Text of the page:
Tube Slider is a generally uninteresting futuristic racer that doesn't do anything that hasn't already been done, and done better, by previous futuristic racers.
Tube Slider marks NEC's return to the North American video game market after a nearly decade-long hiatus that began with the fall of the company's own video game platform, the TurboGrafx-16. It may warm the hearts of sentimental gamers to see NEC's name on a video game once again, but unfortunately for them, and for NEC, Tube Slider is as an uninspired futuristic racer, and it definitely isn't the comeback hit they might've hoped for.
The premise is fairly predictable, and it doesn't stray far from what's been established by previous futuristic racers. You compete in a league that races incredibly fast hovercraft across a variety of different landscapes. The selection of craft that you'll have at your disposal is pretty generous, and the different craft are all surprisingly unique in shape and size, ranging from hulking, tanklike behemoths to sleek, lugelike rockets. Each craft has its own strengths and weaknesses in terms of performance, and you'll definitely find that certain craft perform better on specific tracks than others.
The most unique aspect of Tube Slider is the tracks themselves. Instead of racing along flat strips of track flanked by barriers on either side, you'll pilot your craft through round tubes that you can race along the top, sides, or bottom of, however you see fit--though there's definitely a "right" way to make your way through each course. It's an interesting extension of the low-gravity theme featured in most futuristic racers, but it's betrayed by the game's physics, which make it difficult to maintain your speed. The actual track designs don't take full advantage of the tube-shaped track idea, either. The combination of these two factors keeps the gameplay from being as visceral as it should be. The sensation of speed, which is key to a satisfying futuristic racing experience, is also a bit underwhelming, and the gameplay options are a bit meager, giving you a training mode, a league competition mode, and a multiplayer variant. Tube Slider also has a sparse selection of power-ups, including a few speed enhancers and a single offensive power-up that lets you siphon speed from a racer positioned in front of you. The races end up being pretty tame affairs, and Tube Slider definitely could've benefited from a wider, wilder selection of power-ups.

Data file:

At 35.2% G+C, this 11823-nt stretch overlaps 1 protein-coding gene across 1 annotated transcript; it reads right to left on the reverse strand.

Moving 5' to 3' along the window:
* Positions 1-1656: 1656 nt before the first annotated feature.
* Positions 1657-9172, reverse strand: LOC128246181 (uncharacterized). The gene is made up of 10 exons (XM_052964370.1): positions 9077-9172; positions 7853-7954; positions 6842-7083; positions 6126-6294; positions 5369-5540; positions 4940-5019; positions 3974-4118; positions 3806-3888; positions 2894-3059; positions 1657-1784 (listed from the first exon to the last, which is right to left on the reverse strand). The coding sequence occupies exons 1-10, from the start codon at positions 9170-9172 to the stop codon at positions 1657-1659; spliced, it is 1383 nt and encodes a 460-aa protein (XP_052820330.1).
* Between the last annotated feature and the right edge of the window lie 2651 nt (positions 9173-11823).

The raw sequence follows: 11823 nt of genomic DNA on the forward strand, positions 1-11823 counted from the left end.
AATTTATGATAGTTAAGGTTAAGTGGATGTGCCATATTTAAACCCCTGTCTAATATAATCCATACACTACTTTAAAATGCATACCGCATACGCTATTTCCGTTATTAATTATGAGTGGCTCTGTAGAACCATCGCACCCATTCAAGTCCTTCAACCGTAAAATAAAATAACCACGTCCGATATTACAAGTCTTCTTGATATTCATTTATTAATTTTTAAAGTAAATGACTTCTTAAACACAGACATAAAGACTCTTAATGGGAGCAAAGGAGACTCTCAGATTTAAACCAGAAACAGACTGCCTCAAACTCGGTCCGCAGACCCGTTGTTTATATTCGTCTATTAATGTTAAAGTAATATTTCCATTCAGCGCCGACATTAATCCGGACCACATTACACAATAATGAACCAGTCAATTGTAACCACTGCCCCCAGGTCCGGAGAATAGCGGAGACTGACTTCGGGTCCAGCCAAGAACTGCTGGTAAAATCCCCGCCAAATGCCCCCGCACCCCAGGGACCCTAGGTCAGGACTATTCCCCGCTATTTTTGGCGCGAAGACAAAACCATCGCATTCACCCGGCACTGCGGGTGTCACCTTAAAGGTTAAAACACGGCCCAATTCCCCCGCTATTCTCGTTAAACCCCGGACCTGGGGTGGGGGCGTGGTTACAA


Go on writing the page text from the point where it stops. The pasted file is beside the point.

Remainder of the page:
The game's presentation doesn't pick up much of the slack, either. The tracks tend to look like your average futuristic racing courses, except that they're covered with an industrial-looking mix of translucent wire mesh and steel girders. Outside the track, you'll see barren desert landscapes, dense jungles, sunny beaches, and some nondescript futuristic scenery, most of which lack definition and are fairly bland. The vehicles in Tube Slider are the most fully realized aspect of the game, each with its own unique look and feel and some nice, smaller touches like articulated wings and various other moving parts. The game generally keeps visual flash to a minimum, and save for the glow coming off the bottom of your craft, you won't see much in the way of particle or lighting effects. The soundtrack is a quirky blend of techno tracks reminiscent of old SNK fighting game music and wailing rock guitars, which works well enough within the game's context.
In the end, Tube Slider is a generally uninteresting futuristic racer that doesn't do anything that hasn't already been done, and done better, by previous futuristic racers. The big draws of the futuristic racing genre have always been ludicrously fast vehicles and inventive, over-the-top track designs that would be infeasible in a standard modern-day racing game, and Tube Slider simply fails to deliver on both of those counts. GameCube owners looking for some high-speed futuristic racing would be better off with Acclaim's Extreme-G 3.